Did you know that suburban white males have over 100 words for lawn?

The innocent UX Designer

Theodora Vaxevanou
3 min readJan 31, 2022

When I started my journey in UX design I was already aware that a significant number of anthropologists are choosing to shift their careers and apply their valuable experiences from the field to create more humane digital environments. So, it was not a surprise — but definitely warmed my heart— when in one of our very first classes at the UX Design Institute about what is UX design, I saw my favorite quote from Margaret Mead on my screen :

What people say, what people do, and what they say they do are entirely different things.”

— Margaret Mead

In fact, I believe this quote successfully summarizes the whole point about doing fieldwork and studying human practices but also highlights the importance of designing products that people feel intuitive and familiar to use.

In anthropology, my first love, when doing fieldwork you should obviously step out of your own shoes. Nigel Barley in The innocent anthropologist writes about how his interviews in Cameroon, where he stayed in his hut for an extended period of time to do his fieldwork, went really bad.

The participants stopped speaking after one or two questions so he had to follow up with more questions and as a result, the whole interview didn’t exactly adhere to ethnography's methodology and ethos. But after a while, he figured it out. It was so obvious and even though he knew all about the methodology of ethnographic research, he failed to grasp it at first. Simply, the Dowayo have very different rules in relation to how the division of a conversation should be. In their view (what is also known as the “emic” view) in order to carry out a conversation, you are expected to talk like you do on the phone. Constantly interfering with verbal responses, only to state to your interlocutor that you are present. In the western world, we don’t really do that. On the contrary, we‘ve been taught not to interrupt our interlocutors. After this realization, his interviews dramatically improved.

Barley’s realization has a strong connection to UX design. The first thing we are taught is that, you are not designing for yourself and that UX is and should always be a research-based discipline. Getting into your user's shoes, empathizing with them means that you should not take anything for granted, but also understand your users' mental models and therefore realize the great impact of culture. When designing a chatbot or thinking about our website’s copy, culture is a lens and a good UX designer needs to put those lenses on. As Geerts famously argued :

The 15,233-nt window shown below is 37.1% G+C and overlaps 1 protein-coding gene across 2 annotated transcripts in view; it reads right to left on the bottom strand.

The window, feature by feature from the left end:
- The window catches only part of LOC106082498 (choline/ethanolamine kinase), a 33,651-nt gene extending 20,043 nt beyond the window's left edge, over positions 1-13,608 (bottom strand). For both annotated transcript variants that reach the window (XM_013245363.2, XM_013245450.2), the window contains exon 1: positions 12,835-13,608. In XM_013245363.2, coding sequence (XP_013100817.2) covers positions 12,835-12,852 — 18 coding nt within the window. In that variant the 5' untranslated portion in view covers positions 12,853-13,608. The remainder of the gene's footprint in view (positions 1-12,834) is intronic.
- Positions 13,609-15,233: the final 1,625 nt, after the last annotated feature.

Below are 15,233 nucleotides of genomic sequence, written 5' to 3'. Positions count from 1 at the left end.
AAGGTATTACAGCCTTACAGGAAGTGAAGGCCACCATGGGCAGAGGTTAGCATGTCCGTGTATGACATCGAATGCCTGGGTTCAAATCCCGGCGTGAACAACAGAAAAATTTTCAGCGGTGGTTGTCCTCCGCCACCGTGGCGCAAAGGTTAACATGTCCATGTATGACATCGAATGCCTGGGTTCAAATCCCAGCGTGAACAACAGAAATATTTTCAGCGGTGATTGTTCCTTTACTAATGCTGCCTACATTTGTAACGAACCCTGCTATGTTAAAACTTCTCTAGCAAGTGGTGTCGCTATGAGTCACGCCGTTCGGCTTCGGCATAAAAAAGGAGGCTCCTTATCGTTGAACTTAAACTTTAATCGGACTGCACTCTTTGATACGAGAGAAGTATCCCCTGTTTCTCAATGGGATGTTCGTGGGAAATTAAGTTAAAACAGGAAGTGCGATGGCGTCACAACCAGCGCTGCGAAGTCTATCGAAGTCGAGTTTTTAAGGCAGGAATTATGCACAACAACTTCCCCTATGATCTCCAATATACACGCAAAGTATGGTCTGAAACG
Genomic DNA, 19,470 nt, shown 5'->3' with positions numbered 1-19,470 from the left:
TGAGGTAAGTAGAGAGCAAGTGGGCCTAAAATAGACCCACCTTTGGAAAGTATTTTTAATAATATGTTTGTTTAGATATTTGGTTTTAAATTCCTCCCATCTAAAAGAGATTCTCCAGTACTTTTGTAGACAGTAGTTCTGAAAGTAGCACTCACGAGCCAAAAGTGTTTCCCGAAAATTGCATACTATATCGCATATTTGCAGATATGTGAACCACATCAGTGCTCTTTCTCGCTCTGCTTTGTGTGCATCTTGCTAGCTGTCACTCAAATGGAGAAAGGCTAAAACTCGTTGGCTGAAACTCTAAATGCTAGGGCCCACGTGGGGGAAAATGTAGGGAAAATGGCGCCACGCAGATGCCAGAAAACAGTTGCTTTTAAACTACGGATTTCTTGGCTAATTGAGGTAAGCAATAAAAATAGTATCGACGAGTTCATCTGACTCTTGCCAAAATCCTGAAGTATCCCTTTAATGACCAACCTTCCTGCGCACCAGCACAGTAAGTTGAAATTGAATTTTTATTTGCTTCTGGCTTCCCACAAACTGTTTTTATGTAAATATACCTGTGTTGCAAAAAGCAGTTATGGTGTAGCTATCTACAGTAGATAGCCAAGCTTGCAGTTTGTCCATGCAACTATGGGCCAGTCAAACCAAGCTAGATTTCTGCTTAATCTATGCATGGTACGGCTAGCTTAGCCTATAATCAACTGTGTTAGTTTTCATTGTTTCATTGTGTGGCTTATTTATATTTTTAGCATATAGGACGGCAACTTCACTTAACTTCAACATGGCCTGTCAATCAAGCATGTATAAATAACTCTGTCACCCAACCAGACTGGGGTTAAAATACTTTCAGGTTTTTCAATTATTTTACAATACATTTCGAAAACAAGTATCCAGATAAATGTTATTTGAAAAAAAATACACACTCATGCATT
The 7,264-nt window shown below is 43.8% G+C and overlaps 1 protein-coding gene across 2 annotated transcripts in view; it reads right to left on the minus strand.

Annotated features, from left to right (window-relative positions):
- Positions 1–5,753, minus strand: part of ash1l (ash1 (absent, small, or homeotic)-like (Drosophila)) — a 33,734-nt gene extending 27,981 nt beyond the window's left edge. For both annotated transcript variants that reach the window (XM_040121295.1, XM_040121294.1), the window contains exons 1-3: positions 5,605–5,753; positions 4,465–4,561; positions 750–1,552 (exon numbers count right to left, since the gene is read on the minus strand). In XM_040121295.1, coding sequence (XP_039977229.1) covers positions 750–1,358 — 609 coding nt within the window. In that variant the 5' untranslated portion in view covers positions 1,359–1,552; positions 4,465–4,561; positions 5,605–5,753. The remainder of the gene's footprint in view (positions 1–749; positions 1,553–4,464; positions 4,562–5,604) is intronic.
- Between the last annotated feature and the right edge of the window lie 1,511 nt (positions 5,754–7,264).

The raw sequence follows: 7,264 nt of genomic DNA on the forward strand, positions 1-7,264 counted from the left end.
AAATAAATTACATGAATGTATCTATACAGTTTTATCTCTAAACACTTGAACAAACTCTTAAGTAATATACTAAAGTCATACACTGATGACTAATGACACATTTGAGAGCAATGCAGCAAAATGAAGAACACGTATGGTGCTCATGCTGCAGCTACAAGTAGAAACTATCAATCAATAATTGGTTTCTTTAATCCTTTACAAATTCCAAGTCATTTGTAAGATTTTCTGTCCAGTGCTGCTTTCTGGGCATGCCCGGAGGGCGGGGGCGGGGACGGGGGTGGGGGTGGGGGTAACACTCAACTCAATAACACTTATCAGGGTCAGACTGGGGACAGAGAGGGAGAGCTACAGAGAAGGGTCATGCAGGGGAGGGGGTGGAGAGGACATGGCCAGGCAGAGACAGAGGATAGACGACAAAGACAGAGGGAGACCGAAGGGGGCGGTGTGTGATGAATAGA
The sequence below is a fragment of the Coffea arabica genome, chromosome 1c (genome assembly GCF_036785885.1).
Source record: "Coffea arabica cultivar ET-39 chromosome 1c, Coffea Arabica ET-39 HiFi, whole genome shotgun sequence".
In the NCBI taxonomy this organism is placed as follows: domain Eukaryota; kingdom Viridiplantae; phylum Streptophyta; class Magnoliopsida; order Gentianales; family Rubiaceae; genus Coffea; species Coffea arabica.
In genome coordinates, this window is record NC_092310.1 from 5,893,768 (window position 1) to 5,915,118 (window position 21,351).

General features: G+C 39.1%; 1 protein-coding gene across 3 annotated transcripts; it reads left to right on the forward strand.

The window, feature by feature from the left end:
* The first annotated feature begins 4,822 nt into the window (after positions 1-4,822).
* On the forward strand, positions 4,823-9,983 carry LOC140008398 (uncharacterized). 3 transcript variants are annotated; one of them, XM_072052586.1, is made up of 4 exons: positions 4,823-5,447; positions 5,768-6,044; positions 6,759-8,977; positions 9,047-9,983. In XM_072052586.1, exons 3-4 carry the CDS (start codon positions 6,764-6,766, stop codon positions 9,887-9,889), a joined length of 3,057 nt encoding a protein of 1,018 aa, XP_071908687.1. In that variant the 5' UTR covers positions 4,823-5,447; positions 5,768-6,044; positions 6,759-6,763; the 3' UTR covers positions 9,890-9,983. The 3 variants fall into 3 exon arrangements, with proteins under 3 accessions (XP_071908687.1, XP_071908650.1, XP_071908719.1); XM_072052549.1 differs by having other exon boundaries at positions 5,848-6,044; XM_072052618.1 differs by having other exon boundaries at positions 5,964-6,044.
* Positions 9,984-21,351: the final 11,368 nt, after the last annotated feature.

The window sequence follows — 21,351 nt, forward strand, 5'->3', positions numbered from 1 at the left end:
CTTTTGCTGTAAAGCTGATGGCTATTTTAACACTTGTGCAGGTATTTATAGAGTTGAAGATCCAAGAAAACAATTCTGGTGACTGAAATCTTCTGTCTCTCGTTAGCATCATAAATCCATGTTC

“…man is an animal suspended in webs of significance he himself has spun…I take culture to be those webs…”.

— Clifford Geertz

In ethnographic fieldwork, an infamous saying is “ the fieldwork leads the research questions” even though we defined them from the beginning, change is the only constant. You need to also understand the impact you as a researcher are bringing in your own field and therefore your research’s data. The way anthropology is dealing with these methodological issues is reflexivity. Likewise, in UX design we are taught to be reflective in our case studies and go back and iterate, whilst thinking about what we would do differently and finding ways to improve.

I chose to study anthropology because of its human-centric nature and because it helps shape a more inclusive world. This short article is to talk about anthropology's valuable didactics in correlation to UX design and to say that shifting from anthropology to UX feels like a quite familiar world to step into.



Theodora Vaxevanou

UX Designer and Social Anthropologist based in the Netherlands